Traditional Day Camps

By Jeremy M. Culpepper

The first day camps offered an exciting setting for children to explore the outdoors. It was typical for children to go to day camp at age five and continue until they were old enough or otherwise felt ready to go to overnight camp. Historically, many “feeder” programs were actually on the premises of residential camps. Day campers experienced many of the same benefits of outdoor programming. In fact, the only major difference between the two was the overnight stay.


However, in recent years, the terms “day camp” and “child care” have become synonymous, creating confusion as to what “day camp” really entails. A mother was recently asked whether she would be signing her child up for child care or day camp this summer. She replied, “I sent my child to day camp two years ago. However, with an increase in day-camp tuition, I decided to send my child to the more inexpensive child-care program. Is there even a difference between any of these programs? If it weren’t for the different prices, I would be content in picking which program we went to out of a hat.”

A Confusing Debate
Distinguishing between program options has become a growing issue among potential participants in these programs. For example, the following are actual program descriptions found in brochures under titles such as Adventure Care, Summer Day Camp, and Summer Child Care:

·         “… will be an unforgettable experience for your child, full of fun and friendship, wonder and excitement. This program is designed for children ages 5-12. Field trips, arts and crafts and hiking are just a few of the activities your child will enjoy. Meals and snacks as well as transportation for all activities are provided.”

·         “Activities spark both interest and imagination, from sports, games and outdoor activities to creative art and special events. Weekly themes add a special touch. Come join us and keep the smile in your summer!”

·         “… also provides opportunities to expand your child’s knowledge through field trips; music, art and drama activities; games and sports; and special weekly theme events.”

Many modern day camps have lost their original focus, which is to provide an outdoor experience that differs from everyday school programs and extracurricular activities. The day camp title has been used for many programs that do not emphasize the traditional outdoor experience of day camps and, therefore, the true “day camp” may be on the brink of extinction.

A Model To Follow
While the face of summer day camps has changed, there are still several organizations that hold onto tradition. For example, the following is the summer day-camp program description for an organization in the Midwest:

“Utilizing an environmentally based curriculum, day camp offers an exciting setting for your children to explore the outdoors. Quality staff will guide them through a summer of discovery as they explore the world around them. Weekly themes allow campers to learn more about the world’s ecosystems through art, sporting, nature and character-development activities.”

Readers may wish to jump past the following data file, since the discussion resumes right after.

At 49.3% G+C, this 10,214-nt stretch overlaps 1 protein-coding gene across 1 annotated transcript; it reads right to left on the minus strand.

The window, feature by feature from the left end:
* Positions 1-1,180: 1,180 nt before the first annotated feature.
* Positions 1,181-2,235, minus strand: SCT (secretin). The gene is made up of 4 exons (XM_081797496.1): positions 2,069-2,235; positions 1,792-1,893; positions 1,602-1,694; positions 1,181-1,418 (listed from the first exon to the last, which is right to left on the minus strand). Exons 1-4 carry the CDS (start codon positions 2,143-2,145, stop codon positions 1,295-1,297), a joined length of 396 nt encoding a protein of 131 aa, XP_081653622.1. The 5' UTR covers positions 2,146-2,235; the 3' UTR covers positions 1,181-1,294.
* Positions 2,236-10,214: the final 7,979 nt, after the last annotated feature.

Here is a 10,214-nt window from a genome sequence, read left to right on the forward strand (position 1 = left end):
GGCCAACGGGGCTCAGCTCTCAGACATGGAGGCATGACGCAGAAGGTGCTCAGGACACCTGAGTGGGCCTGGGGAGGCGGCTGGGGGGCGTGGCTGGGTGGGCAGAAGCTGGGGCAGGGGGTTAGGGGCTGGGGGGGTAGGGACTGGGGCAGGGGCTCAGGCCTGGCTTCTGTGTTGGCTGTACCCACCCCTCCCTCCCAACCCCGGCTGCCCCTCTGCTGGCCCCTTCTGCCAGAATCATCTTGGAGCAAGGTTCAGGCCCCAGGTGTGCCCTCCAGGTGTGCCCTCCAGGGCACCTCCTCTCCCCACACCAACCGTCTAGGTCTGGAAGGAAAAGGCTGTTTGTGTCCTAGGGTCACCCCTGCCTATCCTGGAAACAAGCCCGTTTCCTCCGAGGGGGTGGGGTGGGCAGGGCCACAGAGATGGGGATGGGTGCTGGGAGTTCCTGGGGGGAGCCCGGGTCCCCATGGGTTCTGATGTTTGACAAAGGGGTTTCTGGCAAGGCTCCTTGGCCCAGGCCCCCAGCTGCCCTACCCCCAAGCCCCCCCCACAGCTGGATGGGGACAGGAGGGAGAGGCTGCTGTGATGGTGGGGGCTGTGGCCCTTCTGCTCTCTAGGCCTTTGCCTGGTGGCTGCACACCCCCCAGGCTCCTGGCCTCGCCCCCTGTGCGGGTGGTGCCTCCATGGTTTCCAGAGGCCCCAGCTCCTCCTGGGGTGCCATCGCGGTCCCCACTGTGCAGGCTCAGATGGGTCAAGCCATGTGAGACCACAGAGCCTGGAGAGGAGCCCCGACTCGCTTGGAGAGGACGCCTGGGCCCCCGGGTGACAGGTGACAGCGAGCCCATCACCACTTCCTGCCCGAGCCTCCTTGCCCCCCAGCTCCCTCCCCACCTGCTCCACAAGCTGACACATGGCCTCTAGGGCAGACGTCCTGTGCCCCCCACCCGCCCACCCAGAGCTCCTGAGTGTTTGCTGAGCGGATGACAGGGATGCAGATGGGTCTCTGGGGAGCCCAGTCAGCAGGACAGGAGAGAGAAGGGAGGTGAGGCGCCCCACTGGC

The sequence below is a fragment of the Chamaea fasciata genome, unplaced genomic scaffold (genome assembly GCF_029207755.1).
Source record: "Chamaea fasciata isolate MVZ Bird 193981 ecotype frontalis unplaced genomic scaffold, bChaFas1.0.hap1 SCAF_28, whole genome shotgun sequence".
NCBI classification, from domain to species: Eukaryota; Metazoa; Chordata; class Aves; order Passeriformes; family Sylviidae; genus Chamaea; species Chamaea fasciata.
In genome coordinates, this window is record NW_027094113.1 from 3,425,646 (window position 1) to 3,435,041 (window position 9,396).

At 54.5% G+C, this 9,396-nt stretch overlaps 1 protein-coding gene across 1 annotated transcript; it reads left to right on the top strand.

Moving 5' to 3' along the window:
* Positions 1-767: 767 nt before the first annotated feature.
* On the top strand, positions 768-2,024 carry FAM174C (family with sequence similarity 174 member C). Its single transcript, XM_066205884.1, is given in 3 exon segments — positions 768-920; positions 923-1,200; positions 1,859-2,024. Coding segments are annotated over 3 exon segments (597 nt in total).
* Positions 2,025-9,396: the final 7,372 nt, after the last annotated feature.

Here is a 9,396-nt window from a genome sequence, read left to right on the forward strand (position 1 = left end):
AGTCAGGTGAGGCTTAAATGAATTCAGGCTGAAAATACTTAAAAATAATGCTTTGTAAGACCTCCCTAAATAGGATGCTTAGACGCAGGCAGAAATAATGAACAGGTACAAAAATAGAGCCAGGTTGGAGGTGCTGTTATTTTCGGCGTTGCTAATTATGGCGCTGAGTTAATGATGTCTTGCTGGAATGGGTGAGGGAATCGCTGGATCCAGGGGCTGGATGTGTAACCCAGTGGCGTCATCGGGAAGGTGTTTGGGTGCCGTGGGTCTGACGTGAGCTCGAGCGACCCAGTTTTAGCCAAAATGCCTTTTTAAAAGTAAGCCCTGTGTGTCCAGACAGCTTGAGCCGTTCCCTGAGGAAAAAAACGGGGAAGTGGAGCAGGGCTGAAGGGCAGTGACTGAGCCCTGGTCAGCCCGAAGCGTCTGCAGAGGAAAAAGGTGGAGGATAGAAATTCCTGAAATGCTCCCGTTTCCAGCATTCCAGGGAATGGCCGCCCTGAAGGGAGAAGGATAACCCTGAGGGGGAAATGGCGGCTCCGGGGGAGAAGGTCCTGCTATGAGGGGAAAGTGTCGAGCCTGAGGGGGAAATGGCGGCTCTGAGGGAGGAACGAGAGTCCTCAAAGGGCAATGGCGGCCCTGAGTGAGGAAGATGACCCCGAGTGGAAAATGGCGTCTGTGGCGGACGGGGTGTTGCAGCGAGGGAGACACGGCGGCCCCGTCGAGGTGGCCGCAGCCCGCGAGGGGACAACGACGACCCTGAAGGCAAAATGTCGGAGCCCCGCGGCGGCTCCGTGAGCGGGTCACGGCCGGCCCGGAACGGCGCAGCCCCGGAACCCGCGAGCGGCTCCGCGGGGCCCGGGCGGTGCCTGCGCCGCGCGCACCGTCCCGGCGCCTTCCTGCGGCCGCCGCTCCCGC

Three years ago, this organization was on the verge of cutting its day-camp program. Administrators felt participation was on the decline, and that it was no different than the summer child-care program; they looked at ending it as a cost-cutting measure. However, they gave the directors one more summer to make camp a unique experience that mirrored traditional day-camp programs as well as the program’s mission. A nature-based emphasis was created, and three years later the program has seen steady enrollment. Not only did this “new” focus give parents a choice in summer programming, it began to fulfill its role as a feeder program to the organization’s residential summer camp. While less than 1 percent of the organization’s membership made use of the resident camp in the past, participants in the organization’s day camp started to attend the resident camp.

At another day camp on site at a resident camp, the program strives to build upon the tradition of an old resident camp (closed in the late-1960s) from a nearby underutilized region. According to the camp director, “This is a resurrection, in many ways, of a lost camp!”

While the day camp has its own unique program goals, participants also may experience many of the same activities as the resident campers. In fact, each week, there is one night in which the day campers stay overnight at the resident camp, and participate in the evening programs.  It is not uncommon to see campers enrolled in this day camp early in the summer return for a week of resident camp later.

Reclaiming the day-camp title is an essential component to rebuilding and continuing the traditional model. It is time for residential camps to take ownership of this time-honored tradition, and either create on-site day camps or work with area organizations to infuse nature back into activities. Not only will these programs grow future campers, they also help expose youth to the wonders of the outdoors! Organizations that offer multiple summer programs must create a clear distinction between general child-care programs and day camp in an effort to offer parents choices in summer programming, and to also assist in bringing outdoor skills back to the definition of day camp.  The future of day camping depends on it!

Jeremy M. Culpepper is currently a doctoral student in Clemson University’s Parks, Recreation, and Tourism Management department where his research interests include summer residential camp enrollment trends. Jeremy has over 20 years of camp experience as a day camper, resident camper, resident-camp counselor, resident-camp program director and most recently as a day-camp director. He can be reached via e-mail at